Smile, Shoot, Smile

Discussion in 'Current Affairs, News and Analysis' started by Wholmeal Ghost, Dec 24, 2004.

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  1. Article from todays Telegraph about the Scots Guards in Basra

  2. Looking forward to reading the article over lunch. But like the comments (front page):

    it is "Smile, Smile, Shoot, Smile, Smile" :lol:

    "Come on if you think you're hard enough"

    "I feel that society outside of the Army is lost, it is without morals"

    Say it as it is

  3. Thats putting it mildly.

    What an excellent article. Best one I've read for a long time that seems to sum up so much of what's right with this Army of ours.
  4. Well said RH, and thanks to WG for finding it. Highly recommended, I will have to take a look at the Telegraph's website to see who wrote it.
  5. D Telegraph article was by Sarah Sands.

    Accompanying leader piece in the same edition:
  6. Hackle quite rightly said
    However, the way they were trained and utilised in the field of battle should be recognised as bullying par excellence. The officers were leading exponents of the 'Now is the time for a useless gesture' sort of action. Wellington appointed a Provost Marshal to organise executions of his troops for a wide range of offences. Within a very short while he had 24 Provost Marshals doing this work. Had the coldiers' treatment and losses been widely known at home, there would have been much more interference from Horse Guards. Other times - other mores.
  7. I rather think that Wellington's treatment of his men kept losses down rather than increased them. Without incredibly strict discipline the Peninsular could have been just as hostile to the British as it was to the French. It was Wellington's policy of paying for supplies from the locals while punishing theft severely that separated his men from the French who were expected to thieve ("forage") for their sustenance as a matter of Napoleonic policy. Bearing in mind that a large number of his men were avoiding the magistrate's wrath back in Britain for various crimes the provosts had their work cut out. The result was that Wellington's army was considerably better nourished than the French and consequently had a better survival rate. Interence from Horse Guards was something Wellington avoided because it lead to the kind of petty beaurocracy that made things much worse, as he seen in earlier British continental campaigns was learned in America.
    It is probably quite wrong to suggest, as many do, that Wellington had a callous disregard for his men, indeed he seems to have devoted more time to providing for their welfare than most of his contempories. This may have been because he knew that his manpower was finite in a way Napoleon - who was all grand gesture but little substance - never did.
  8. Cutaway

    Cutaway LE Reviewer

    Why does this seem familiar......?
  9. Bburg
    During the war in Portugal Wellington gave instructions that his troops were to use a scorched earth policy so that there was nothing for French to scavenge. Due to the long l of c from Fraance this was very decisive but the Portugese were not recompensed for the food and food producing centres that were detroyed.
  10. Thanks WMG, I'd missed this. A clever article. Reading some of her old articles, it seems that her son is joining. Good on him and good on her!

  11. ORC - The scorched earth policy in front of the Lines at Torres Vedras was indeed Wellingtons idea and it was disasterous for the Portugese who lived there, it's said that at least 5% of the population perished. However I do think that it is harsh to hold Wellington entirely responsible, the Portugese Junta must accept some responsibilty for the sheer incompetance with which they administered the evacuation. The plan was for all foodstuffs to be removed behind the lines as soon as they were harvested and for the working parts of mills etc. to follow with the population. However, due to enormous levels of graft and sheer incompetance (which didn't exactly fill the peasants with confidence, I suspect) there were still whole villages that were untouched until a very short time before Busaco. Consequently much had to be burned or otherwise destroyed that could have been saved, and many people were left on the wrong side of the Lines and at the mercy of Massena's increasingly desparate Army.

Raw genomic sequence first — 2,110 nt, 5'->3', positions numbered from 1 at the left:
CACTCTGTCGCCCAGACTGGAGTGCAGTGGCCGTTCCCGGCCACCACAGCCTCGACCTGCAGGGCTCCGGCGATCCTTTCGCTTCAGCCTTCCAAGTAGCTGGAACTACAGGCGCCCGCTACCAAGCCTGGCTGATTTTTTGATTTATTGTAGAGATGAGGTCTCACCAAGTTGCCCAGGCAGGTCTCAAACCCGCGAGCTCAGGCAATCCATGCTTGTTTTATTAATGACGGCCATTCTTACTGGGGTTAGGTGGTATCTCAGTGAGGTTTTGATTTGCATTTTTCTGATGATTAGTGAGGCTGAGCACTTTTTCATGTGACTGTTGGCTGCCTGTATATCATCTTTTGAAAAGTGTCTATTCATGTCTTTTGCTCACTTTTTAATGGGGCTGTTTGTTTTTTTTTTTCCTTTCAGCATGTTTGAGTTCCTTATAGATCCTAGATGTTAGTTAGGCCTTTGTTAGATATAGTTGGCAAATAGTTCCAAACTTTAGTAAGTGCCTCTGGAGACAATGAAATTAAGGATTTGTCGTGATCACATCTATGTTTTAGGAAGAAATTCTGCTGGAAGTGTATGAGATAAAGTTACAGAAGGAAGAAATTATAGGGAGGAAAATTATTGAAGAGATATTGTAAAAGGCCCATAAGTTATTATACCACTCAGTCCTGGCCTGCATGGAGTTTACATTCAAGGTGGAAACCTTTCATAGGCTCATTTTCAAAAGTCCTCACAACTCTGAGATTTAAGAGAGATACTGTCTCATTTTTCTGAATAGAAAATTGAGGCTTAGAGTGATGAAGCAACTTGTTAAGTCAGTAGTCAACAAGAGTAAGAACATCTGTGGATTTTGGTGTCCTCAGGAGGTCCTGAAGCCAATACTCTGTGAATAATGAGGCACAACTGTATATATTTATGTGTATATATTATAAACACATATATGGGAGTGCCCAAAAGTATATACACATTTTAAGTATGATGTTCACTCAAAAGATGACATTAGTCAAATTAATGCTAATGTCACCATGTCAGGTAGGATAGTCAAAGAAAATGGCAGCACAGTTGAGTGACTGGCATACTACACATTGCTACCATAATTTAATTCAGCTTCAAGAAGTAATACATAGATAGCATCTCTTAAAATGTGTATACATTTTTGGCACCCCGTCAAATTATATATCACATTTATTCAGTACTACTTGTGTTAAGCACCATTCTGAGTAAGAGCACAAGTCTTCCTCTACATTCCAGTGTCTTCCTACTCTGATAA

12. He was talking about the visit from some page 3 girls. Funny as hell. They're all caked in makeup (and airbrished) when you see them in the papers and mags. It's only when you see them in the flesh that you realised they're all tiny halfwits and they're usually quite repulsive too. I remember seeing that Maria Whittaker on a live appearance and she was minging. Just like typical CSE show fodder. And they rarely put out for the lads - they always seem to get swiftly escorted to the offrs mess!
  13. I believe her son is at Sandhurst at the moment - I always cut out her articles and put them in the Squadron lines because they are so well written and actually give the lads credit for the job they do.

    I do find that she can be a bit sentimental though, a bit which was missing from quote of her article on this site was going on about the two young infanteers in the back of her vehicle asleep and looking as if they were "dreaming of ice cream and opening their christmas presents from mum". If I know troopers at all, and I like to think I do, I can pretty much guarantee that there were no dreams of Ice Cream going on at that particular moment! :wink:

    Overall though she makes a good point and shows a different, more educated and thought provoking side to the usual tabloid style of portraying our soldiers. Well done the Telegraph, once again.